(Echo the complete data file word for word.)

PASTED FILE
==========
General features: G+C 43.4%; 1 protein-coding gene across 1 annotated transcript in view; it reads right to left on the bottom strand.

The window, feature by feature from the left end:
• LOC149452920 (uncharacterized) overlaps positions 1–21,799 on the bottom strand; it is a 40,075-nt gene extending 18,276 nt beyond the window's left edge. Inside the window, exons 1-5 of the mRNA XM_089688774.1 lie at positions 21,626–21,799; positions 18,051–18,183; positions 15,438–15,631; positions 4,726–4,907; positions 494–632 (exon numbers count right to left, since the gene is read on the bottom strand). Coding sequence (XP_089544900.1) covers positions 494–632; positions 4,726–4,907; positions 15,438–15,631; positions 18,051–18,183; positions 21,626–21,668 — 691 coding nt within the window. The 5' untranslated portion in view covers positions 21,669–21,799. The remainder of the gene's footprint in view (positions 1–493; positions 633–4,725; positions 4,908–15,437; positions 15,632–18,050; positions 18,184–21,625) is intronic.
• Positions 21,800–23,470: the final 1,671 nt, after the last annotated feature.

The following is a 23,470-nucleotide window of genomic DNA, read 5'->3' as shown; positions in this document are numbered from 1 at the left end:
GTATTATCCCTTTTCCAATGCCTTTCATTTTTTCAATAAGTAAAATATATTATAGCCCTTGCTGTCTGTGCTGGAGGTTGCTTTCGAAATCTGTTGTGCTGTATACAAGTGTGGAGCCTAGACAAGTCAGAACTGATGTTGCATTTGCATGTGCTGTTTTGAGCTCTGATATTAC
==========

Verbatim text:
General features: G+C 43.4%; 1 protein-coding gene across 1 annotated transcript in view; it reads right to left on the bottom strand.

The window, feature by feature from the left end:
• LOC149452920 (uncharacterized) overlaps positions 1–21,799 on the bottom strand; it is a 40,075-nt gene extending 18,276 nt beyond the window's left edge. Inside the window, exons 1-5 of the mRNA XM_089688774.1 lie at positions 21,626–21,799; positions 18,051–18,183; positions 15,438–15,631; positions 4,726–4,907; positions 494–632 (exon numbers count right to left, since the gene is read on the bottom strand). Coding sequence (XP_089544900.1) covers positions 494–632; positions 4,726–4,907; positions 15,438–15,631; positions 18,051–18,183; positions 21,626–21,668 — 691 coding nt within the window. The 5' untranslated portion in view covers positions 21,669–21,799. The remainder of the gene's footprint in view (positions 1–493; positions 633–4,725; positions 4,908–15,437; positions 15,632–18,050; positions 18,184–21,625) is intronic.
• Positions 21,800–23,470: the final 1,671 nt, after the last annotated feature.

The following is a 23,470-nucleotide window of genomic DNA, read 5'->3' as shown; positions in this document are numbered from 1 at the left end:
GTATTATCCCTTTTCCAATGCCTTTCATTTTTTCAATAAGTAAAATATATTATAGCCCTTGCTGTCTGTGCTGGAGGTTGCTTTCGAAATCTGTTGTGCTGTATACAAGTGTGGAGCCTAGACAAGTCAGAACTGATGTTGCATTTGCATGTGCTGTTTTGAGCTCTGATATTAC